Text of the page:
Just in time for Halloween, it seems another rusty nail has been driven in the coffin that holds the Arcade — that decrepit complex long ago considered downtown Dayton’s shopping mecca.
As my colleagues Joanne Huist Smith and Jeremy P. Kelley reported today for MyDaytonDailyNews.com, more than $325,000 in unpaid taxes on the Dayton Arcade could mean the complex will again go up for a tax lien sale.
Gunter Berg and Wendell Strutz of Wisconsin purchased the complex at a 2009 tax lien auction for the minimum bid of $615,106. They vowed it would be restored.
The city is still “waiting” for that restoration.
The latest tax lien sale will be advertised Monday, official said. Berg and Strutz have until Nov. 22 to make payment arrangements. Berg said he would not let the Arcade go up for sale.
At this point, it is doubtful it will really matter in the long-term if Berg and Strutz come up with the dough or someone else buys the Arcade.
The writing seems to be on the wall for the 1904 six-building complex. That writing might as well read “REDRUM” as the Arcade looks like the setting of a Stephen King horror.
The buildings are no doubt loved, but sometimes loving something means letting it go.
Fat chance the Arcade will be resurrected even like the poor souls in 1985’s “Re-Animator.”
Today it is not even as alive as the zombies that terrorize the still-living meat sacks on A&E’s “Walking Dead.”
It is clearly time to drive a stake through the Arcade’s head (one of the ways to kill a zombie) and move on.
Below are five reasons the Arcade is doomed to horror:
The old girl just ain’t what she use to be as observed in a raw video we posted in April. Its condition had deteriorated significantly since the Dayton Daily staff shot footage there back in 2009. The water damage shown in the April video shocked many of those still hoping the Arcade could be saved.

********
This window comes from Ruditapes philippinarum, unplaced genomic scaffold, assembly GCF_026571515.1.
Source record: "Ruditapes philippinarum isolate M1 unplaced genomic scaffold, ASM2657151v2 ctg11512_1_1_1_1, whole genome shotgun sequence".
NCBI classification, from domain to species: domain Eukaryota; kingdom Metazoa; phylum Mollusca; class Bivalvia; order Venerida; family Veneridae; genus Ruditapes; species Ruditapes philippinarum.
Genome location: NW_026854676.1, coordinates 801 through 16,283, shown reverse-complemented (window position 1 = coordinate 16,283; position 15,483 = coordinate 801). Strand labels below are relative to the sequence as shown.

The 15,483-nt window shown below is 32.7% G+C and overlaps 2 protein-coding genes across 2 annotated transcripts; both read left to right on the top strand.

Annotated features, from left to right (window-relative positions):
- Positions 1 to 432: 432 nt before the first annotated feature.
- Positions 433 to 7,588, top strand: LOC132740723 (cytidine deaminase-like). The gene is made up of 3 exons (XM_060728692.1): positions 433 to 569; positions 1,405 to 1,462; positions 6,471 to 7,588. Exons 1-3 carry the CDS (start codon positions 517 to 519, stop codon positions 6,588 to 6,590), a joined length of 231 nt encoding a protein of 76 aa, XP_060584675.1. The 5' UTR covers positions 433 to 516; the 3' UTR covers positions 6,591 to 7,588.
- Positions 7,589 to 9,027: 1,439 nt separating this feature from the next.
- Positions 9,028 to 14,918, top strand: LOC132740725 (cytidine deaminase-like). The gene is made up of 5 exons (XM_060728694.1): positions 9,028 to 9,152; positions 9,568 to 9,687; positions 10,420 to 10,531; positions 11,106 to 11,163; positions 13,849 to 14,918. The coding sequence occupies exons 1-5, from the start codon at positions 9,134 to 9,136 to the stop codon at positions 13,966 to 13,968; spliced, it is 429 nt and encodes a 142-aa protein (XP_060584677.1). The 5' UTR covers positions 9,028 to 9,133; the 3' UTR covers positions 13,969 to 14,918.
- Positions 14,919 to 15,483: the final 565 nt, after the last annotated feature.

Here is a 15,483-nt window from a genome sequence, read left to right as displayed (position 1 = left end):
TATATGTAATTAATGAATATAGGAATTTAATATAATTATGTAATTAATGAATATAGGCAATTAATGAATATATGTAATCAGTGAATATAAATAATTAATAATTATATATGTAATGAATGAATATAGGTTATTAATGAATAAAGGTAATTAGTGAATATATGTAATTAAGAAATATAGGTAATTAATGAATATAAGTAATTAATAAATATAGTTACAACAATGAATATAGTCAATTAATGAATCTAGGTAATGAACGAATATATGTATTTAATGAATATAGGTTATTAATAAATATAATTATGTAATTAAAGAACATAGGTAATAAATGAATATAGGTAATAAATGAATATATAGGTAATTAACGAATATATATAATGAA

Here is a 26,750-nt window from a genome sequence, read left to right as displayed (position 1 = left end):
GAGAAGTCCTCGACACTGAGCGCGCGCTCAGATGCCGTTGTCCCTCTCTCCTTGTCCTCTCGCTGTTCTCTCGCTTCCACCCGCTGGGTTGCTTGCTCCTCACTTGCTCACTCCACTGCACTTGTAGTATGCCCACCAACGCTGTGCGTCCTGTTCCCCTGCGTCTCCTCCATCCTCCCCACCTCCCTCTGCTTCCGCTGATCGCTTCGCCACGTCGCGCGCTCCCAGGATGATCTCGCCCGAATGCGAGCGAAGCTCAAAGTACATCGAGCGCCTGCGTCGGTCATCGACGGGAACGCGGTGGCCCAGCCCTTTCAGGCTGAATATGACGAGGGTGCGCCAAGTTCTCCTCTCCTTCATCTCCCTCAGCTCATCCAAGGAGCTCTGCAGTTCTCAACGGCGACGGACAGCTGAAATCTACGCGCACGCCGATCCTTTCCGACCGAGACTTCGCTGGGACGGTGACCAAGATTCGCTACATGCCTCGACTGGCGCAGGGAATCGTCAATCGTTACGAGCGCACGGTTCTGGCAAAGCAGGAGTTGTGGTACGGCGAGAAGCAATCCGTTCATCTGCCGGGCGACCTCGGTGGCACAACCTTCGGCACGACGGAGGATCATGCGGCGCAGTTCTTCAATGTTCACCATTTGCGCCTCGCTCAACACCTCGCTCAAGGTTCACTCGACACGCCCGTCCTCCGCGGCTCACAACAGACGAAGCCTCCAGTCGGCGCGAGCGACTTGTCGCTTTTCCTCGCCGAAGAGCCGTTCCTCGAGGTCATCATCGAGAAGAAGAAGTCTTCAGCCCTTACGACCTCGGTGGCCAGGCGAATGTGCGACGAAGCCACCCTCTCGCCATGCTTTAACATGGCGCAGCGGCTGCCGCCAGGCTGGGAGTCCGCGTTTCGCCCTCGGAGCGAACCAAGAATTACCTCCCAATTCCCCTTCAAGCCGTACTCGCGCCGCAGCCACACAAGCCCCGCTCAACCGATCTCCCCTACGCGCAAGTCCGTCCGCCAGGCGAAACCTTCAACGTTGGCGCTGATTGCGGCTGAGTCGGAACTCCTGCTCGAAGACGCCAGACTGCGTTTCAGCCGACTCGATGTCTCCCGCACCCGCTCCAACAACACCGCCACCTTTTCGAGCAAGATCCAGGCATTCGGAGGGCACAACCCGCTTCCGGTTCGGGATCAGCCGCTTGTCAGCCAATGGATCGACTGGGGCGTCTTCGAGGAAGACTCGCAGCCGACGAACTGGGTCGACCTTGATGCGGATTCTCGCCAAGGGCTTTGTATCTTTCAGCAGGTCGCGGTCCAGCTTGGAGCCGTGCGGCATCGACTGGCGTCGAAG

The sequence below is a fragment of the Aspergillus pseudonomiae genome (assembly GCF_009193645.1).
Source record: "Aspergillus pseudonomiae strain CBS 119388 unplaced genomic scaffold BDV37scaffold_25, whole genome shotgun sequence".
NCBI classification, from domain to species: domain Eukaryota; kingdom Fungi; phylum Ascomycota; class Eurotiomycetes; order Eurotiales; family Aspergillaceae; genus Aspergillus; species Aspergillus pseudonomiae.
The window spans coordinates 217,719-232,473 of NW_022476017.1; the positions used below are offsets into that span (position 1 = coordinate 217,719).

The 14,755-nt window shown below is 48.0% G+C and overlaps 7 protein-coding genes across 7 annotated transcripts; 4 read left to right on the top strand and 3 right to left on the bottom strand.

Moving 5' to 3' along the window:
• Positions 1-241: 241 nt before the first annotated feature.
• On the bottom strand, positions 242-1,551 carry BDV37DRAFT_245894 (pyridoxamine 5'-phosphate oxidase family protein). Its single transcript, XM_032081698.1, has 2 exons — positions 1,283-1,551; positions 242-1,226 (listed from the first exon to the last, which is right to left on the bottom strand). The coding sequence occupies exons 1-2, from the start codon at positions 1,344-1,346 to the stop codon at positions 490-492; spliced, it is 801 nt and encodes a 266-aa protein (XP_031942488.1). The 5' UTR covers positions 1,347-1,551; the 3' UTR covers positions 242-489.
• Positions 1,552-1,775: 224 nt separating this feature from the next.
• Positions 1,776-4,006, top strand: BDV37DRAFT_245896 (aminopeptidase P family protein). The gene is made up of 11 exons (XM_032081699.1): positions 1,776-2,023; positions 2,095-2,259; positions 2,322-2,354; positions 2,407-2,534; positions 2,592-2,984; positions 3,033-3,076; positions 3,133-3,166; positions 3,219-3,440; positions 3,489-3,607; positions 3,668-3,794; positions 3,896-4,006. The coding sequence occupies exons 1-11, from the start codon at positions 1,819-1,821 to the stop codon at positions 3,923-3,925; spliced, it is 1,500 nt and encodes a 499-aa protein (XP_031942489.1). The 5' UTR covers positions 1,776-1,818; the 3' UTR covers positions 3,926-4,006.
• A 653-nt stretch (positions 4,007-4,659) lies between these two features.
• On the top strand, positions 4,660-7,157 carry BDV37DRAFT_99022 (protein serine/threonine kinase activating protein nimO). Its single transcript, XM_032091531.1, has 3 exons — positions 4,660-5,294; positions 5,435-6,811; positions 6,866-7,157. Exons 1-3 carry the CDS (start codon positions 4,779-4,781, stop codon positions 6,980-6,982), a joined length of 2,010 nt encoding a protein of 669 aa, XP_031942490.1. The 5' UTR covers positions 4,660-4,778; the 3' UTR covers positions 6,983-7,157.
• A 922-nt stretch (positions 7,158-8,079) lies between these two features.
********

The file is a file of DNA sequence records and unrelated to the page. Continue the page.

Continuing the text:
If you didn’t succumb to the water, the black mold would surely get you. In April the City of Dayton issued a press release about code violations at the Arcade. Among other things, there is the city noted “extensive black mold on floors and walls posing serious air quality concerns.” The city denied a permit to open the building to the pubic for the May Urban Nights. Black mold is nasty, nasty stuff.
The Arcade’s “‘flesh” is flaking like it’s addicted to the despicable tissue-eating drug Krokodil. Inspectors have noted that debris has fallen from the ceilings. Workers had to board up some windows after glass started falling out. The cherished glass-domed rotunda has even suffered storm damage.
The Arcade use to be regarded as a sort of retail castle. Now it might as well be the dungeon under the castle. It’s freaky to walk past such a massive set of unused buildings and worry about the danger inside.
The structure is a psychological reminder of what the city use to but no longer is. I am not sure if it is haunted, but the Ghost of the Past clearly resides in the structure closed in 1991.
The complex’s current state is an insult to those who built it and shopped there during its glory days. Surely some are rolling around in their graves.
Many have proposed alternatives to leveling the buildings (read: 5 things that won’t move into the downtown Arcade complex), but it is clear that it is best if the city just GETS OUT while it still can.
Hopefully the facade can be saved.
Contact this blogger at arobinson@DaytonDailyNews.com or Twitter.com/DDNSmartMouth